Also Poulenc: Concerto for Organ, Strings and Timpani; Barber: Toccata Festiva. Olivier Latry, organ; Christoph Eschenbach, Philadelphia Orchestra. Ondine SACD ODE 1094-5.
I believe it is a law that any orchestra that gets a new organ must christian it by playing Saint-Saens's "Organ" Symphony. Such is the case with the Philadelphia's new Fred J. Cooper Memorial Organ, which the booklet note says is "the largest concert hall organ in the United States. Built by Dobson Pipe Organ Builders, Ltd. of Lake City, Iowa, it has 110 stops and 6,938 pipes ranging from the size of a drinking straw to two feet square by 32 feet in length."
Certainly, all 6,938 pipes are on prominent display here, with Philadelphia's Eschenbach excelling in the two opening numbers, Barber's Toccata Festiva and Poulenc's Concerto for Organ. Both pieces are extremely well played and generate a good deal of spirit. It is in the more-familiar Saint-Saens that we find only a middling performance. Things start out well enough with a relaxed opening movement and then a deliciously serene Adagio. But when the music starts to heat up in the second half, Eschenbach sometimes substitutes speed for excitement, and by the time of the finale, his conducting takes on a somewhat foursquare, oddly mechanical feeling. Not that any of the reading is bad, mind you; it's just a little different, and neither as exhilerating nor as smooth as my two favorite interpreters of this work, Fremaux on EMI and Munch on RCA/JVC.
Ondine recorded the organ's inaugural performance live in May of 2006, but you'd hardly know it was live until the unfortunate eruption of applause at the end. There is an excellent sense of space and depth to the sound, with a dynamic range so wide that if you are tempted to turn the volume up during the "Organ" Symphony's quiet opening chapters, you'll get knocked out of your seat as the piece moves on. The bass is also deep and satisfying, something necessary for the piece to work, but, to be fair, it is no deeper or more comforting than the bass on the Fremaux disc.
Incidentally, at the very bottom of the back of the jewel box and slipcover, you'll see the designation "SACD." I have no idea if the disc is recorded in more than two channels because nowhere does the booklet say, and I have an SACD player hooked up only to a two-channel system. But it is a hybrid disc, playable on SACD or regular CD machines, and I did notice a very slightly, very marginally wider response from the SACD layer than from the CD layer.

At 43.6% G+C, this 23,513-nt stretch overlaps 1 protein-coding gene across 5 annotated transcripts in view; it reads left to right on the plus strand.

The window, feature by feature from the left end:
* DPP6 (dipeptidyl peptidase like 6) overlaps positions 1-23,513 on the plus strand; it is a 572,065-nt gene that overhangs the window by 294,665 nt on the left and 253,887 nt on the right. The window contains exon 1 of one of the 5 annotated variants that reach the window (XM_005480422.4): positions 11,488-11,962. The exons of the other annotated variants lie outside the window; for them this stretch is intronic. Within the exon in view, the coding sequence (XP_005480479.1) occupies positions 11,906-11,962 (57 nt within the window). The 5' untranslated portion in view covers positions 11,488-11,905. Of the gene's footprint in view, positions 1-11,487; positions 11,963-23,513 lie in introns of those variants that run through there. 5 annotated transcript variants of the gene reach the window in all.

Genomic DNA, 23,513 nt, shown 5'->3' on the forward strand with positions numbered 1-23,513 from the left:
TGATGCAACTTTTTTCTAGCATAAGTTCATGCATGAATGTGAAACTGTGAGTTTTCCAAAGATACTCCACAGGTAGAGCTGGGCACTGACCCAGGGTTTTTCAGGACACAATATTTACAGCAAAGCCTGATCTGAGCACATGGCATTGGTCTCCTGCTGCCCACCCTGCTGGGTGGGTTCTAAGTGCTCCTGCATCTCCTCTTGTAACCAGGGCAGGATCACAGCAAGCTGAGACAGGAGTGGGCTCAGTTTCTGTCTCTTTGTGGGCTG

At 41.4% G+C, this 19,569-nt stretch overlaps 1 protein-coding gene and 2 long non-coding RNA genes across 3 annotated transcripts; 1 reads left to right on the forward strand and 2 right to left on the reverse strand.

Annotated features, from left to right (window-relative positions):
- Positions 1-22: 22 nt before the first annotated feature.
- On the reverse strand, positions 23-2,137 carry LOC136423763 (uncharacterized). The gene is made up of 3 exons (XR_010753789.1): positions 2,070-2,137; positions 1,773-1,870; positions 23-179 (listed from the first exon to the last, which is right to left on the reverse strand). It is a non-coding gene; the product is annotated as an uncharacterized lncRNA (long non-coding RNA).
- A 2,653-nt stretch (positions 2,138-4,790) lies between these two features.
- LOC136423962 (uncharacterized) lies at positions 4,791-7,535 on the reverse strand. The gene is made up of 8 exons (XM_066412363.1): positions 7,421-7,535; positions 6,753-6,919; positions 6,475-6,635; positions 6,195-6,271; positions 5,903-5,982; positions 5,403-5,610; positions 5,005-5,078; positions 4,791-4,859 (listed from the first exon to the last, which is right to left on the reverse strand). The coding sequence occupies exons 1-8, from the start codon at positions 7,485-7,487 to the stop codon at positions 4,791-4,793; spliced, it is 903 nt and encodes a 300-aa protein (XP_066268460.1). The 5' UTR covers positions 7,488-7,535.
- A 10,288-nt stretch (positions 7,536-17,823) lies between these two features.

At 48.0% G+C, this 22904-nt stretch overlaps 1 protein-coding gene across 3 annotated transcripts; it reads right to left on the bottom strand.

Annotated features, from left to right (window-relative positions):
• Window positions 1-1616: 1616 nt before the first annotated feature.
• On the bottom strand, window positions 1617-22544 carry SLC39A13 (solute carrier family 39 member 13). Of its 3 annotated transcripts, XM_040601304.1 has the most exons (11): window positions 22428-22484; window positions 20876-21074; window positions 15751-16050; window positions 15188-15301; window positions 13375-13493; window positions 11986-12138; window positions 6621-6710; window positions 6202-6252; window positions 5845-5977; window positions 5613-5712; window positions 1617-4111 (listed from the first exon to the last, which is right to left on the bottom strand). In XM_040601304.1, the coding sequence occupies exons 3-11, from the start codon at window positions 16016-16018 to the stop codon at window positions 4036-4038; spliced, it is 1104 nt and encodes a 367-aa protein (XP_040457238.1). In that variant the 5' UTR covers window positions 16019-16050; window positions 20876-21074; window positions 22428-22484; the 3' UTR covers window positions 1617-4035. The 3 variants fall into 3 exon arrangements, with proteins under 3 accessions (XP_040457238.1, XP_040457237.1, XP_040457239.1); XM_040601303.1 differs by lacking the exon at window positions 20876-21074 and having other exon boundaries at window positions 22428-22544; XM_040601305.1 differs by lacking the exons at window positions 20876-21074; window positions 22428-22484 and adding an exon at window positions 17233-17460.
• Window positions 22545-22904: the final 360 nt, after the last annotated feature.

About the Author
I've been listening to classical music most of my life, starting with the classical excerpts on The Big John and Sparkie radio show in the early Fifties and the purchase of my first classical recording, The 101 Strings Play the Classics, around 1956. In the late Sixties I began teaching high school English and Film Studies as well as becoming interested in hi-fi, my audio ambitions graduating me from a pair of AR-3 speakers to the Fulton J's recommended by The Stereophile's J. Gordon Holt. In the early Seventies, I began writing for a number of audio magazines, including Audio Excellence, Audio Forum, The Boston Audio Society Speaker, The American Record Guide, and from 1976 until 2008, The $ensible Sound, for which I served as Classical Music Editor. Today, I'm retired from teaching and using a pair of VMPS RM40s. In addition to writing the Classical Candor blog, I served as the Movie Review Editor for the Web site Movie Metropolis (moviemet.com, formerly DVDTOWN) from 1997-2013. Music and movies. Life couldn't be better.
It is the goal of Classical Candor to promote the enjoyment of classical music. Other forms of music come and go--minuets, waltzes, ragtime, blues, jazz, bebop, country-western, rock-'n'-roll, heavy metal, rap, and the rest--but classical music has been around for hundreds of years and will continue to be around for hundreds more. It's no accident that every major city in the world has one or more symphony orchestras.
When I was young, I heard it said that only intellectuals could appreciate classical music, that it required dedicated concentration to appreciate. Nonsense. I'm no intellectual, and I've always loved classical music. Anyone who's ever seen and enjoyed Disney's Fantasia or a Looney Tunes cartoon playing Rossini's William Tell Overture or Liszt's Hungarian Rhapsody No. 2 can attest to the power and joy of classical music, and that's just about everybody.
So, if Classical Candor can expand one's awareness of classical music and bring more joy to one's life, more power to it. It's done its job.
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